Regulatory Requirements and Restrictions
|12 Months Ended|
Dec. 31, 2022
|Banking and Thrift, Interest [Abstract]|
|Regulatory Requirements and Restrictions||
Regulatory Requirements and Restrictions
The Federal Reserve, Office of the Comptroller of the Currency (OCC) and FDIC (collectively, U.S. banking regulators) jointly establish regulatory capital adequacy rules, including Basel 3, for U.S. banking organizations. As a financial holding company, the Corporation is subject to capital adequacy rules issued by the Federal Reserve. The Corporation’s banking entity affiliates are subject to capital adequacy rules issued by the OCC.
The Corporation and its primary banking entity affiliate, BANA, are Advanced approaches institutions under Basel 3. As Advanced approaches institutions, the Corporation and its
banking entity affiliates are required to report regulatory risk-based capital ratios and risk-weighted assets under both the Standardized and Advanced approaches. The approach that yields the lower ratio is used to assess capital adequacy, including under the Prompt Corrective Action (PCA) framework.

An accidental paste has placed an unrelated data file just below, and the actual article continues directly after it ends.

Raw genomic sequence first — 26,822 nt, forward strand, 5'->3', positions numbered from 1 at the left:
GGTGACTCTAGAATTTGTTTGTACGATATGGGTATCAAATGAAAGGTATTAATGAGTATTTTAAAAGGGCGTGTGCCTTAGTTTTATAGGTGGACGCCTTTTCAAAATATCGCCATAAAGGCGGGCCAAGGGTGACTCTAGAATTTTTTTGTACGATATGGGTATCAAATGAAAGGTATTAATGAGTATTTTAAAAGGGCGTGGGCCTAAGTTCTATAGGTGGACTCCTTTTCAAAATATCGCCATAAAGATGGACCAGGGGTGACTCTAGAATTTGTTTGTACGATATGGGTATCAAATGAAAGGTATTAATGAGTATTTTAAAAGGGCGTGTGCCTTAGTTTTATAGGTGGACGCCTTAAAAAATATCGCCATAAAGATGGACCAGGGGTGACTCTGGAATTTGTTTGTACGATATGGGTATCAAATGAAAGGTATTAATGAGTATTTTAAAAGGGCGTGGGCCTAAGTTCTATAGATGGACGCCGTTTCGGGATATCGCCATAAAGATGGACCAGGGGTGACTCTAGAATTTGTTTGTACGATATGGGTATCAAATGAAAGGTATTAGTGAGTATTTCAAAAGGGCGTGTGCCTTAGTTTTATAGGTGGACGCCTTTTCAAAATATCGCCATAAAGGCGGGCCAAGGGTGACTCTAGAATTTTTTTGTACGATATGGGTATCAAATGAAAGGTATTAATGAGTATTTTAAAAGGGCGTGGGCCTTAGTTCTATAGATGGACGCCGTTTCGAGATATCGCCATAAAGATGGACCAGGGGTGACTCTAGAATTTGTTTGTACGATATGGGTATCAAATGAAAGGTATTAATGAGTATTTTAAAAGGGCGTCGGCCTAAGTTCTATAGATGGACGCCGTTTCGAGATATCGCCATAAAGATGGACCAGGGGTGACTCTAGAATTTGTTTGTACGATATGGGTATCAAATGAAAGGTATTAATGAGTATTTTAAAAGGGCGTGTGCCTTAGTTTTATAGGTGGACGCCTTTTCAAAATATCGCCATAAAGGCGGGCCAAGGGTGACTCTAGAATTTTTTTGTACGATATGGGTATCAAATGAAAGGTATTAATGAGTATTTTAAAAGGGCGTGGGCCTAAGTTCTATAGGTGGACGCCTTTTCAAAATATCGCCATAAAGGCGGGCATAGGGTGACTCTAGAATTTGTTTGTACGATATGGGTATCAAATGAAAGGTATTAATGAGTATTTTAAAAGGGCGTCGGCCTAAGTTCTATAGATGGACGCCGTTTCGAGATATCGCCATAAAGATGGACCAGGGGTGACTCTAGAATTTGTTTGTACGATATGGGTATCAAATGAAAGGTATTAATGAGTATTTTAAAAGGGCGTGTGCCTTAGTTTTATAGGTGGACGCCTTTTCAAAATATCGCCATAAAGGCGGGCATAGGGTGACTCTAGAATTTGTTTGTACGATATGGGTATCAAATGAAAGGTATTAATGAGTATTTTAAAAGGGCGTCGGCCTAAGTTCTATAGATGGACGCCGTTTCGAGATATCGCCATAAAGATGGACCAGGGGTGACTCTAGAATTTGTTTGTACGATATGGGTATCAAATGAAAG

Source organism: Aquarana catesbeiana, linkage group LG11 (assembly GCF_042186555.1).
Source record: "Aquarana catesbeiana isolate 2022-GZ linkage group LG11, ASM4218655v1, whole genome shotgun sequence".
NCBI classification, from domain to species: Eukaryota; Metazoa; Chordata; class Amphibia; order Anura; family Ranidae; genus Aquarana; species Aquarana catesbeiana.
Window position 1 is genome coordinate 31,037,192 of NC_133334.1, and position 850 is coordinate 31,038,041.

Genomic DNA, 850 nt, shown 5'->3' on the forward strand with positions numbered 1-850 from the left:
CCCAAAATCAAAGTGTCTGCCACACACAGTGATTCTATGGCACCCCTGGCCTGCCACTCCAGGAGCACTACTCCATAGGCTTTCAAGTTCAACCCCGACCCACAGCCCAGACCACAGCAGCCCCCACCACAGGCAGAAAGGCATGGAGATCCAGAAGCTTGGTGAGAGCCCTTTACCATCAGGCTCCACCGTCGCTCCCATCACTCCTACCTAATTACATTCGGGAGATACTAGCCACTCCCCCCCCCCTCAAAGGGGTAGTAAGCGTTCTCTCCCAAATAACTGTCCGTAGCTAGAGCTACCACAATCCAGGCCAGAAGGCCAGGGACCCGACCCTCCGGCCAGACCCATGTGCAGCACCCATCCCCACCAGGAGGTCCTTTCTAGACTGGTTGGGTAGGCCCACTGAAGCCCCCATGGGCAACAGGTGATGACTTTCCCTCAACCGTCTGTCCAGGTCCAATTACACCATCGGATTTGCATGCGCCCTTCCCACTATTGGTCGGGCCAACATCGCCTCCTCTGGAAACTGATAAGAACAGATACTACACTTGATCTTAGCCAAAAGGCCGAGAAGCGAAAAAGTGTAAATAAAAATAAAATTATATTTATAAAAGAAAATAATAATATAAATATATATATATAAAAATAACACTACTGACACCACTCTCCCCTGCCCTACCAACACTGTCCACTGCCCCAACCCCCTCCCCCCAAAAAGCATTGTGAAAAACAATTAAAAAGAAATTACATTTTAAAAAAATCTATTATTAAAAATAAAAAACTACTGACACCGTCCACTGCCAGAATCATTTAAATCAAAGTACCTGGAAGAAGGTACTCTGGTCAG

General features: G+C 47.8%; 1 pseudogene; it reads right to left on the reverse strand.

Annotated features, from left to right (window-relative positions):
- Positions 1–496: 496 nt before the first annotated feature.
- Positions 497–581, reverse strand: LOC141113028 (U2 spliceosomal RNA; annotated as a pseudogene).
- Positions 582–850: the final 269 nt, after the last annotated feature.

The Corporation is required to maintain a minimum supplementary leverage ratio (SLR) of 3.0 percent plus a leverage buffer of 2.0 percent in order to avoid certain restrictions on capital distributions and discretionary bonus payments. The Corporation’s insured depository institution subsidiaries are required to maintain a minimum 6.0 percent SLR to be considered well capitalized under the PCA framework.
The table below presents capital ratios and related information in accordance with Basel 3 Standardized and Advanced approaches as measured at December 31, 2022 and 2021 for the Corporation and BANA.
(1)As of December 31, 2022 and 2021, capital ratios are calculated using the regulatory capital rule that allows a five-year transition period related to the adoption of the current expected credit losses accounting standard on January 1, 2020.